Spring 2015 Northern Rockies ‘tick season’ media coverage ~ patients still note room for improvement

One of many Lyme-related, broad scale commonalities in the Northern Rockies is that if and when Lyme disease is reported on, it is most often accompanied by the declaimer that Lyme is not present or not a concern in the region.  It is often stated that people should be careful of other tick born illnesses, or careful of Lyme when they travel.

This commonality stems from a larger, more dangerous, and more problematic commonality: the assertion by states, provinces, and relevant agencies that Lyme disease is not present.  This remains the case despite positive cases contracted in the region.  Even when these cases are followed up with phone calls from health agencies, patients are consistently reporting that their cases still somehow do not make it onto the map, and their areas remain unacknowledged (view our recent post regarding the Bitterroot study for a recent exception).

Continue reading Spring 2015 Northern Rockies ‘tick season’ media coverage ~ patients still note room for improvement

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Ravalli County Study Indicates Lyme Contracted in Montana

Many Montanans know that contracting Lyme in Montana is rare but possible.  Either through knowledge of pathogens and vectors, disease ecology, or personal experience with Lyme disease.

I am quite ‘biased’ on the matter, having contracted Lyme disease.  Multiple patients, some of whom have shared their stories here (with multiple more ready and willing to share with media to raise awareness) share this bias and this experience.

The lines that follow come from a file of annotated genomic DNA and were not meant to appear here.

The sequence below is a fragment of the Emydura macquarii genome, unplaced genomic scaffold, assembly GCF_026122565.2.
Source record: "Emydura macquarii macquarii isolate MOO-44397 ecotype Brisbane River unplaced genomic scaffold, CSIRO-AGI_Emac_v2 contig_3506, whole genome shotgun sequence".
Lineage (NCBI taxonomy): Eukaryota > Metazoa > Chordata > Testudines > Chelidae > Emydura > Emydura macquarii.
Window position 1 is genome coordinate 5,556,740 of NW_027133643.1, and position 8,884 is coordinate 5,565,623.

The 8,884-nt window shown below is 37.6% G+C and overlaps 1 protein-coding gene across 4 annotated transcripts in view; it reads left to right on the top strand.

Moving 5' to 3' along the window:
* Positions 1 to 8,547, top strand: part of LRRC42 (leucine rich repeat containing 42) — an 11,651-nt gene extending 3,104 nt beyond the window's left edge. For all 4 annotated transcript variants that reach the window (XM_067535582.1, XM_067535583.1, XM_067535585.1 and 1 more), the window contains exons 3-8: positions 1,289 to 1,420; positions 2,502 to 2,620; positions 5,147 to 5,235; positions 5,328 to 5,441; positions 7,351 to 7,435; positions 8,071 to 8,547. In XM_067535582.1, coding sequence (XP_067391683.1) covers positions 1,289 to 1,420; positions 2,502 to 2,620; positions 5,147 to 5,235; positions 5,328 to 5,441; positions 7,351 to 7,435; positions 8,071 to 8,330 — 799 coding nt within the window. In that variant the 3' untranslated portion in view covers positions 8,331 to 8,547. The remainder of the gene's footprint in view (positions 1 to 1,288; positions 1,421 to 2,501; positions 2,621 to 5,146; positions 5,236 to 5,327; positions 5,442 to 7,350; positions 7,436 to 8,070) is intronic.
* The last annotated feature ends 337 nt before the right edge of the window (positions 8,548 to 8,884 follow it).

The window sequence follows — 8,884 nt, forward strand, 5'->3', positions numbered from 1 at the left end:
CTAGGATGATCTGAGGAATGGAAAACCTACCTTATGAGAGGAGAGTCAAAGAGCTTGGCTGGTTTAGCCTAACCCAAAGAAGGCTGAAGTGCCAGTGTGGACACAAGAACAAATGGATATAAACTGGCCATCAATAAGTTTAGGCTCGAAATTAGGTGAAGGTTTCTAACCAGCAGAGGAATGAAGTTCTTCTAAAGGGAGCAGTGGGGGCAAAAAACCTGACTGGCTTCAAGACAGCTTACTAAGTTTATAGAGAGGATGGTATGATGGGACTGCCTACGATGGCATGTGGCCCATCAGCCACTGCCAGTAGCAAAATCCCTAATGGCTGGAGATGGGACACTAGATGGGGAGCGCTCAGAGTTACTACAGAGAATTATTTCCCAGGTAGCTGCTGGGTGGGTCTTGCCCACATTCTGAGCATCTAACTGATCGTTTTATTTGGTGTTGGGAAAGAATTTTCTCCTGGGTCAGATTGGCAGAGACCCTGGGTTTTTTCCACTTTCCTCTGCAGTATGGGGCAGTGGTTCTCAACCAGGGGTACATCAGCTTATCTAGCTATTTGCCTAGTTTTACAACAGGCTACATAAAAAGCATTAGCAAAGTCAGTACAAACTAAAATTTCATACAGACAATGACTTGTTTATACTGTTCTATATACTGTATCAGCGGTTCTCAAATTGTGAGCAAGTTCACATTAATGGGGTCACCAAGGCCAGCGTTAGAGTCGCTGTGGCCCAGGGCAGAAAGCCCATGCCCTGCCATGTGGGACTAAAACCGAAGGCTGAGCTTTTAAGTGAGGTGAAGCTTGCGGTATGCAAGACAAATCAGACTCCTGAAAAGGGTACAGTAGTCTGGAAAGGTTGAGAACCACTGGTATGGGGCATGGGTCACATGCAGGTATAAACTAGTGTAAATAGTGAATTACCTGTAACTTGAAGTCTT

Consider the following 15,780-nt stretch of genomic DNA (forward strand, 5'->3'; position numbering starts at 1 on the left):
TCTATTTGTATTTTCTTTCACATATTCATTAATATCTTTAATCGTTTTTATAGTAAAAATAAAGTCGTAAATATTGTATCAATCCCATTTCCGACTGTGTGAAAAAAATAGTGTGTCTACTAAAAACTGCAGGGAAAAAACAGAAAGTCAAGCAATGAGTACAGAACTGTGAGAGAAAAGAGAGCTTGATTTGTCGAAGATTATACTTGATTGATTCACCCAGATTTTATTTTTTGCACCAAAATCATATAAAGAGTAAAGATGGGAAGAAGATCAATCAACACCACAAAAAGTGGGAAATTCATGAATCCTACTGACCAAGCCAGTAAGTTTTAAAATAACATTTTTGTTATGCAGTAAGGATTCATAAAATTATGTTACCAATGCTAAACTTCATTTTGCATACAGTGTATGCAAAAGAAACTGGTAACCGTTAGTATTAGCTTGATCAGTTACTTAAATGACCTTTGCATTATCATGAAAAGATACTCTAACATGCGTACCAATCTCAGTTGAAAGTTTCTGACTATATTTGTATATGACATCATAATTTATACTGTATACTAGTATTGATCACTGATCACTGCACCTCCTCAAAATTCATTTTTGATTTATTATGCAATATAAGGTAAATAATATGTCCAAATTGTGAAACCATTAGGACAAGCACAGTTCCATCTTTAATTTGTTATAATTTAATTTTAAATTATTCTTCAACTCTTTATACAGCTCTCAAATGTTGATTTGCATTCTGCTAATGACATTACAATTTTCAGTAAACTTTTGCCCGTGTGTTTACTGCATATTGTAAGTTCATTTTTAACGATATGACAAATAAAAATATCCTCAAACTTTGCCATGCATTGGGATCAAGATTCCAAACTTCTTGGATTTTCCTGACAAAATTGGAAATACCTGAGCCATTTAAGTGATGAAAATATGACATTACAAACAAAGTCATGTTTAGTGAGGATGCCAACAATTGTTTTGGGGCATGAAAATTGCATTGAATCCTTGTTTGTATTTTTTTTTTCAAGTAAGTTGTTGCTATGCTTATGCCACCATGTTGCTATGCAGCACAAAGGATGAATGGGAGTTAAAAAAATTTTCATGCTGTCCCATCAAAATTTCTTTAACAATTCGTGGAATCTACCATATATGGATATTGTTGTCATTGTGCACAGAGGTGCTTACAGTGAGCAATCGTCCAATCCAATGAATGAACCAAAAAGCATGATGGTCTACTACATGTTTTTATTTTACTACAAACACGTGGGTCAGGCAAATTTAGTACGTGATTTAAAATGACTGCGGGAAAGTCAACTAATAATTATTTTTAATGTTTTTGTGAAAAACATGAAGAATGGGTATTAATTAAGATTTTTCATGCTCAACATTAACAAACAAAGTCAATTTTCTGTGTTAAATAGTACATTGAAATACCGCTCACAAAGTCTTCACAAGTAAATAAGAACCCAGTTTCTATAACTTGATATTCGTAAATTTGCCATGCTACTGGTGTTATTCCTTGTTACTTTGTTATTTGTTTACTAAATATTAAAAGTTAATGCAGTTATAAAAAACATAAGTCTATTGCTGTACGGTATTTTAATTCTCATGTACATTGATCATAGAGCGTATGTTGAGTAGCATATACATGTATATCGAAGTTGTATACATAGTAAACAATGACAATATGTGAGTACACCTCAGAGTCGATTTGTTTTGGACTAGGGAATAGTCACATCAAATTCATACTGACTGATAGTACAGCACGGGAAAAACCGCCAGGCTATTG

This study examines self reported cases — a beginning step patients feel should be taken by state health agencies immediately.

The results are in: Group releases findings of Lyme disease study in Ravalli County

Concluding their study, the team recommends: 1. establishing a statewide tick surveillance program to discover what ticks reside in Montana and what pathological agents they carry; 2. assuring that state-of-the-art two tier testing for Lyme disease is available and that healthcare providers know of it; 3. encouraging health-care providers to include Lyme disease in the differential diagnosis of the patient with symptoms of the disorder; and 4. participation in meaningful and related research.

News Release (Link) ~ Public Health Agency of Canada launches public consultation on Lyme disease

News Release

June 1, 2015 – Ottawa, ON – Public Health Agency of Canada

Today, the Chief Public Health Officer of Canada Dr. Gregory Taylor launched a consultation process to support the development of a Federal Framework on Lyme Disease.

This consultation will solicit perspectives on Lyme disease from the medical community, governments, patients’ groups, as well as individual Canadians.

Specific feedback will be solicited on three key themes of the Federal Framework, as outlined in the Act:

  • National medical surveillance: to track incidence rates and the associated economic costs of Lyme disease in Canada.
  • Guidelines and best practices: the prevention, identification, treatment and management of Lyme disease and sharing of best practices throughout Canada.
  • Education and awareness: to develop standardized educational materials for use by Canadian public health providers to increase national awareness about the disease.

The Public Health Agency of Canada’s current Action Plan on Lyme Disease will serve as a platform for the development of the Federal Framework. It aims to mitigate the risks to Canadians posed by Lyme disease through three pillars: engagement, education and awareness; surveillance, prevention and control; and research and diagnosis.

Stakeholders and the public are invited to participate in the online consultation. Comments will be accepted until June 30, 2015.

A Conference will be held with invited stakeholders later this year where the input received through the consultation will inform the development of the Framework.

>>>Full Release Here<<<